Woolf – Mrs. Dalloway

Mrs dallowayWriting to Emulate

Woolf, Virginia (1925). Mrs. Dalloway. Orlando, FL: Harcourt.

There is hardly anything to say about this novel that has not already been said. Considered one of Woolf’s finest, it has earned a permanent place in the canon of classics and has been analyzed to death.

Superficially, it is the story of a wealthy, fiftyish matron in 1920’s London who loves to throw fancy lunches, dinners and parties for the grandly wealthy class. We follow the inner thoughts and outer actions of Mrs. Dalloway, and her associates, over a single day as she prepares for an evening party, which is the climax of the book.

Woolf copied the stream-of-consciousness approach pioneered by Joyce (who she knew well), and I thought her version of it was more convincing than Joyce’s. Rather than have consciousness appear as a set of lengthy soliloquys, which is not how the mind goes, she portrays it as something more like waves lapping on a shore.

 “But, thank you, Lucy, oh, thank you,” said Mrs Dalloway, and thank you, thank you, she went on saying (sitting down on the sofa with her dress over her knees, her scissors, her silks), thank you , thank you, she went on saying in gratitude to her servants generally for helping her to be like this, to be what she wanted, gentle, generous-hearted. Her servants liked her. And then this dress of hers – where was the tear? And now her needle to be threaded. This was a favorite dress…

The imagery of thoughts washing like waves recurs often, sometimes explicitly, and I thought it was a good one.

A second innovation was Woolf’s technique of frequent, unmarked changes in point of view, jumping from one character’s head to another, something we are warned, as modern writers, never to do. But Woolf turns the technique into a sort of impressionism that is just as effective as any painting by Monet. Sometimes the POV pivots on the striking of the hour by Big Ben. Sometimes it pivots on a curtain blowing repeatedly on a breeze. But often it is just a naked head-jump: “Mr. Bowley raised his hat and thought xyz… Suddenly Mrs. Coates looked up into the sky…”  Despite this frenetic impressionism, it is to the skill of Woolf that there are only one or two spots in the entire novel where the actual  POV is unclear. She manages it with such amazing skill that the reader is omniscient, even though none of the characters is. Although the narrator is omniscient, there is very little expository writing in the novel, 90% of it being conveyed by successive first-person characters.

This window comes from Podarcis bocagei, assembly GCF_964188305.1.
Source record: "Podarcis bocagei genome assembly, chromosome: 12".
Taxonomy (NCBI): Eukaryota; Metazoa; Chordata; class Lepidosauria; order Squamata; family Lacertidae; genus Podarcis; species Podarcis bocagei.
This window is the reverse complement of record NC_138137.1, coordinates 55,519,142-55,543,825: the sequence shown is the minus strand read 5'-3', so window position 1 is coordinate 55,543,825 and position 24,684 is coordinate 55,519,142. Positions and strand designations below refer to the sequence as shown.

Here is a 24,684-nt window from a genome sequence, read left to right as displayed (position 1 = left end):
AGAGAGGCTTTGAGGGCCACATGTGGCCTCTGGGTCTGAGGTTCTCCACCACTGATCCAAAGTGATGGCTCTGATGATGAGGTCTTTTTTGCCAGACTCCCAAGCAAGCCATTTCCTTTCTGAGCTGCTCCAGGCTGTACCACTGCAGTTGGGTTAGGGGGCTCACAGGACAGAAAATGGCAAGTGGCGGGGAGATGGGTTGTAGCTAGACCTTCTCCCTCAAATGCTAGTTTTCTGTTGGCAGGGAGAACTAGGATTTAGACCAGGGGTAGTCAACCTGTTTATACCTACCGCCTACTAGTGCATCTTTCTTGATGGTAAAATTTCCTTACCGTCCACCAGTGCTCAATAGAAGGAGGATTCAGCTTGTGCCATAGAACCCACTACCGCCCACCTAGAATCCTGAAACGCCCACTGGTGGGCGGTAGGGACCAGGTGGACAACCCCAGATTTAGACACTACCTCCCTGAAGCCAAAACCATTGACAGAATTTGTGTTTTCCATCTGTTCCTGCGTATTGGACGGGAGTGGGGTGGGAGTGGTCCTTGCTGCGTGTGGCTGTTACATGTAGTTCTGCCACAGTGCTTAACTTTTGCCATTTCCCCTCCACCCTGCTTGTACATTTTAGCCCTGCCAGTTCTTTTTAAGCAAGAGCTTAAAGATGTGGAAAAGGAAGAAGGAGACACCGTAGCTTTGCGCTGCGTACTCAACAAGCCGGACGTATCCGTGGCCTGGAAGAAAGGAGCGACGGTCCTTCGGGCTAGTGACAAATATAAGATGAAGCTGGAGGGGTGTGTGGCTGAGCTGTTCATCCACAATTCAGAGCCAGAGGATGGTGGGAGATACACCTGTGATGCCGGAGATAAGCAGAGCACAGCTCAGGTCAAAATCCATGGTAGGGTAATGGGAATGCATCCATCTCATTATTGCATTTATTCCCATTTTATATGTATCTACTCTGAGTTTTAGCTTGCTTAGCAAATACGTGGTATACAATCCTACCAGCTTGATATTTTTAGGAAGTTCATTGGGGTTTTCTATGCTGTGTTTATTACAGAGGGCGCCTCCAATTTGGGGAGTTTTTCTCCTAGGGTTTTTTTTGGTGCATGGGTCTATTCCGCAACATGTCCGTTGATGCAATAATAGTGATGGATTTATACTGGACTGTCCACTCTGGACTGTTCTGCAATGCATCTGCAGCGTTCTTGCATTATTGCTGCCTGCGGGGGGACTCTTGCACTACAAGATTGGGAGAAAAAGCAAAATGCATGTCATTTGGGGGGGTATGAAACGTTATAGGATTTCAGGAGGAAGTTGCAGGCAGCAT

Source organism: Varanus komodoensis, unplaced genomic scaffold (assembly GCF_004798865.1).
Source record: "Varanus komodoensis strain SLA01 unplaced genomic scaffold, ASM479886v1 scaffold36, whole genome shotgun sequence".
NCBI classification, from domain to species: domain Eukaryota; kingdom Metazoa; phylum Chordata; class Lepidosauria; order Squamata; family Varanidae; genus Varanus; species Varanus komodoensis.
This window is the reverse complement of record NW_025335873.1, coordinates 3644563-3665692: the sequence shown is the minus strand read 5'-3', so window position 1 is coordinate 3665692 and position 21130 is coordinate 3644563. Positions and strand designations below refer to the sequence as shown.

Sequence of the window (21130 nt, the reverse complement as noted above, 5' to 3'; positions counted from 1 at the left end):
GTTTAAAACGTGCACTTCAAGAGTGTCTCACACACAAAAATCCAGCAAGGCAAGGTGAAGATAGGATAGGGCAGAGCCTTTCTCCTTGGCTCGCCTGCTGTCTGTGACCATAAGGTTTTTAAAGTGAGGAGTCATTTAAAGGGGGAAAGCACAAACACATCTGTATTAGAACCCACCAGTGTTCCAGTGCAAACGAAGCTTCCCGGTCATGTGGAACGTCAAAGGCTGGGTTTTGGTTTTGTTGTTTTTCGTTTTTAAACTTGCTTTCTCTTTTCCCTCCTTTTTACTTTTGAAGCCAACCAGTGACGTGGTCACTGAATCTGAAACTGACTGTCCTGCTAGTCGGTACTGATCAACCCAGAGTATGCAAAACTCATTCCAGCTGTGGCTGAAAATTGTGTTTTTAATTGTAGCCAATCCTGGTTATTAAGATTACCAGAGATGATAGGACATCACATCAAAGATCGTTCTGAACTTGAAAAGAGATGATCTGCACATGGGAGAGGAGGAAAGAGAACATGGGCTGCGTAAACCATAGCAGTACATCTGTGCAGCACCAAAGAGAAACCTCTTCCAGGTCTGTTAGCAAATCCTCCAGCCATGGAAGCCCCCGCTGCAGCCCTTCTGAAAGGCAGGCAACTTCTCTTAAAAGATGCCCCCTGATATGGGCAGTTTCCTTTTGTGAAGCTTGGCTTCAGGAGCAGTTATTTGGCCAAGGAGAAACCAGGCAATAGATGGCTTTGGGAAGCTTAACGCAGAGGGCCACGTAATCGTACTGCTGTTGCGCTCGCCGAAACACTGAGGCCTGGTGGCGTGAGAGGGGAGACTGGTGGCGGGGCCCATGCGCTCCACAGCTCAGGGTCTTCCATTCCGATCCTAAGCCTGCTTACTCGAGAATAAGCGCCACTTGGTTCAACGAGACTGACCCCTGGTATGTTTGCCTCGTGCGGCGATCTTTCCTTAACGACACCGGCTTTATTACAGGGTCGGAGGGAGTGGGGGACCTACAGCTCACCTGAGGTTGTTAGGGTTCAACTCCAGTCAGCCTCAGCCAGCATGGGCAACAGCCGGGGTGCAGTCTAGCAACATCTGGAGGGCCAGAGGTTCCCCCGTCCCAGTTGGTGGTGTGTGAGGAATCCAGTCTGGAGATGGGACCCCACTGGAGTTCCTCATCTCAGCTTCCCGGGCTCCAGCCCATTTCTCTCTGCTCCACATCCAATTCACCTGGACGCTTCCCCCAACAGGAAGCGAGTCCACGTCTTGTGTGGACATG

The language tends to the lyrical, especially in portrayal of Septimus Smith’s madness, although the language itself is not poetic, because none of the characters is a poet. The diction remains on an ordinary level, but is often highly expressive because of the impressionistic streams-of-consciousness:

They (all day she had been thinking of Burton, of Peter, of Sally), they would grow old. A thing there was that mattered; a thing, wreathed about with chatter, defaced, obscured in her own life, let drop every day in corruption, lies, chatter. This he had preserved. Death was defiance. 

I was less fascinated than most other reviewers seem to be, by the personalities of the characters and their relationships. They all seemed ordinary and type-cast to me, all social exterior and hollow or chaotic interiors (proven by their stream-of-consciousness expressions). None of them seemed particularly interesting or attractive. Clearly the novel is a social satire, and there are some acerbically comic descriptions. Yet the novel dwells seriously and deeply on the characters’ precious inner lives, as if they were intrinsically interesting. I found them only mildly so.

The main strength of the novel, for me, was not the story, which is virtually non-existent, and not the characters, which are only mildly interesting, but in the author’s smooth and thoughtful writing, which is worthy of emulation.

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